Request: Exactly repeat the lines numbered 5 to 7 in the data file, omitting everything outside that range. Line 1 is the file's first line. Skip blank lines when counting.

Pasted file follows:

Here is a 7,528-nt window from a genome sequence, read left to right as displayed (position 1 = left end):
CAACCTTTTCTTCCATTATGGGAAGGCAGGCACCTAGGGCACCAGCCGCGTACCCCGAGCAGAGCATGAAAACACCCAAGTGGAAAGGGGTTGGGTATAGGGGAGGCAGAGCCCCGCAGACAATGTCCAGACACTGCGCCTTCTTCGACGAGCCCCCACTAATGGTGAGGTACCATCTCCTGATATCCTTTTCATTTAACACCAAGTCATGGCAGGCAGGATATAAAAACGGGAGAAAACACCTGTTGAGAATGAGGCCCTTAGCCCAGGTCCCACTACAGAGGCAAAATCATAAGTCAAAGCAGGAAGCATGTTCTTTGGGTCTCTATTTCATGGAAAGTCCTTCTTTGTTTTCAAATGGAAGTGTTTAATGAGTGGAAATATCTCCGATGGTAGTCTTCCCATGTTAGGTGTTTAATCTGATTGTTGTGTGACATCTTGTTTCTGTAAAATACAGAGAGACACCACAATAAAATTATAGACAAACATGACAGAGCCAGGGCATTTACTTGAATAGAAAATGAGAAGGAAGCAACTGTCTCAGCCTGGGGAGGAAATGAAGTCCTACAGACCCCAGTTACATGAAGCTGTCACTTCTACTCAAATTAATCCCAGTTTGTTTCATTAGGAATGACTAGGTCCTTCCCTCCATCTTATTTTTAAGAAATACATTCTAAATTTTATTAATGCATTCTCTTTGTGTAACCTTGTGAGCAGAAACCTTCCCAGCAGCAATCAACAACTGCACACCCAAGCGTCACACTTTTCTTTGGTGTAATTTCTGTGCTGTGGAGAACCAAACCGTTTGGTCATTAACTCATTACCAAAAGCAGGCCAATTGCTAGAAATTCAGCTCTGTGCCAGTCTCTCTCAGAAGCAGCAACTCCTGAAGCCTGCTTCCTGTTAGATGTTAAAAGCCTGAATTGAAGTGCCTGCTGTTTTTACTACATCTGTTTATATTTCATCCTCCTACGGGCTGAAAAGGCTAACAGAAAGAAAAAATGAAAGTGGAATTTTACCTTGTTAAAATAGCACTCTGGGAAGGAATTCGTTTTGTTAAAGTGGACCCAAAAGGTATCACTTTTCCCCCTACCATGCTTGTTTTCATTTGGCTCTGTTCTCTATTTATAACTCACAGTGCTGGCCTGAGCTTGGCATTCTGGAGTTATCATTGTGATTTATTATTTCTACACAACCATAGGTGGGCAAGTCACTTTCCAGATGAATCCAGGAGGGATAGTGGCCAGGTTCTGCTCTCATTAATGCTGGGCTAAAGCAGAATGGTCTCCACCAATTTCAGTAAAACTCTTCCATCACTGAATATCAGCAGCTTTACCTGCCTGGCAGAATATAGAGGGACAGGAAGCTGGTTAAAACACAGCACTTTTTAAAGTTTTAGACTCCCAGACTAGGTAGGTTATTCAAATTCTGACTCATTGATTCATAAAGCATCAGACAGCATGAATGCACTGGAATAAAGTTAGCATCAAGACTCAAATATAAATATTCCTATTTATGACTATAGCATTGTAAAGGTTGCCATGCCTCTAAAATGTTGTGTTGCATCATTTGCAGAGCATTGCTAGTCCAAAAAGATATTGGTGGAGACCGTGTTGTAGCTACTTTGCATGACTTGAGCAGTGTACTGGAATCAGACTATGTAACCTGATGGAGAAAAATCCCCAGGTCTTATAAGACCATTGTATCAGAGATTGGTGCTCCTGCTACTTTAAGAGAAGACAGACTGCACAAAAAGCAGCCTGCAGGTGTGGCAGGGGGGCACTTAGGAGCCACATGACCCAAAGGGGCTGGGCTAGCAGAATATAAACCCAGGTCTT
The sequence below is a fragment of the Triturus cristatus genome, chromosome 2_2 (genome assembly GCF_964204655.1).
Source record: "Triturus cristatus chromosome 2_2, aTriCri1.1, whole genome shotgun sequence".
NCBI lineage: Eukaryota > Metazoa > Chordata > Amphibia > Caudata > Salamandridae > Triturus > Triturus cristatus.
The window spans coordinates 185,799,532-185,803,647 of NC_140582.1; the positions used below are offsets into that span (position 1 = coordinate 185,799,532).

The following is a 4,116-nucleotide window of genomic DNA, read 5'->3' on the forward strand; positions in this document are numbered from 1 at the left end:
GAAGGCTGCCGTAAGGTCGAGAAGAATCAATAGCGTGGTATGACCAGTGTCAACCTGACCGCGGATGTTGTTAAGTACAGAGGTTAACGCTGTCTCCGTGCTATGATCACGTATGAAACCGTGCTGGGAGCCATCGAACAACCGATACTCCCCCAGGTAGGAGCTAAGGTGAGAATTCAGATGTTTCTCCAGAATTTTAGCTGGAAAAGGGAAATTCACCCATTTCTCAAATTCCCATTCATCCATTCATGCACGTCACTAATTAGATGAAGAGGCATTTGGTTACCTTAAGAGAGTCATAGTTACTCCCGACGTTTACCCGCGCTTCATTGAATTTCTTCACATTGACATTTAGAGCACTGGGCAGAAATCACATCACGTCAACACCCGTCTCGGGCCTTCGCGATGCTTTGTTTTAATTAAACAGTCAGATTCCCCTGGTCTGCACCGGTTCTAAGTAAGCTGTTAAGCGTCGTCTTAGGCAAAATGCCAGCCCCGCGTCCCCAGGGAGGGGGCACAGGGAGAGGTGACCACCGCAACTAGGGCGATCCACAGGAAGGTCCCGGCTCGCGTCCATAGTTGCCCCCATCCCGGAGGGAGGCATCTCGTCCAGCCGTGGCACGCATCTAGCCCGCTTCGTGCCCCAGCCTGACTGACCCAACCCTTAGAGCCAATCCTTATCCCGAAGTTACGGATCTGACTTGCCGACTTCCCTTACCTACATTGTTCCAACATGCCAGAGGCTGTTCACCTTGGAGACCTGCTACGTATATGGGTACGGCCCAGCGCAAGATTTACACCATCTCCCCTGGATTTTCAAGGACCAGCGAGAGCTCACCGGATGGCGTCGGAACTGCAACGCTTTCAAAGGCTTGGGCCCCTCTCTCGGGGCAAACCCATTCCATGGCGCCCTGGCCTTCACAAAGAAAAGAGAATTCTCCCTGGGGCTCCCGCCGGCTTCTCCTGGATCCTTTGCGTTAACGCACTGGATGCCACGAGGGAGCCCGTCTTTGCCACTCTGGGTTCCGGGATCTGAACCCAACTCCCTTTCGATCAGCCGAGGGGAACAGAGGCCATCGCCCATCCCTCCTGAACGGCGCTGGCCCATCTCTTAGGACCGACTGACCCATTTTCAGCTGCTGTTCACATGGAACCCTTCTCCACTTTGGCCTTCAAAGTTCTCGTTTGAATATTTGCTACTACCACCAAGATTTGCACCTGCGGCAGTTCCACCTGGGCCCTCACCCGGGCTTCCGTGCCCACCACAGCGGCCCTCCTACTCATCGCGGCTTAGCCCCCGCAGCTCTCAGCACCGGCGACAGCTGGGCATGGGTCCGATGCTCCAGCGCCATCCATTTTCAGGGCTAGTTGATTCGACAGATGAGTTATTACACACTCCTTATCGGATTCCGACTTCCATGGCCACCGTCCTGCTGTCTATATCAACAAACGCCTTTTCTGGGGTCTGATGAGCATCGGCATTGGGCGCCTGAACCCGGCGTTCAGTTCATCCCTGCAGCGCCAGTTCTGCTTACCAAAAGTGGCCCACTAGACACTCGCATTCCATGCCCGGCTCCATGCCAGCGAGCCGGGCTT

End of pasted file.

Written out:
NCBI lineage: Eukaryota > Metazoa > Chordata > Amphibia > Caudata > Salamandridae > Triturus > Triturus cristatus.
The window spans coordinates 185,799,532-185,803,647 of NC_140582.1; the positions used below are offsets into that span (position 1 = coordinate 185,799,532).

The following is a 4,116-nucleotide window of genomic DNA, read 5'->3' on the forward strand; positions in this document are numbered from 1 at the left end: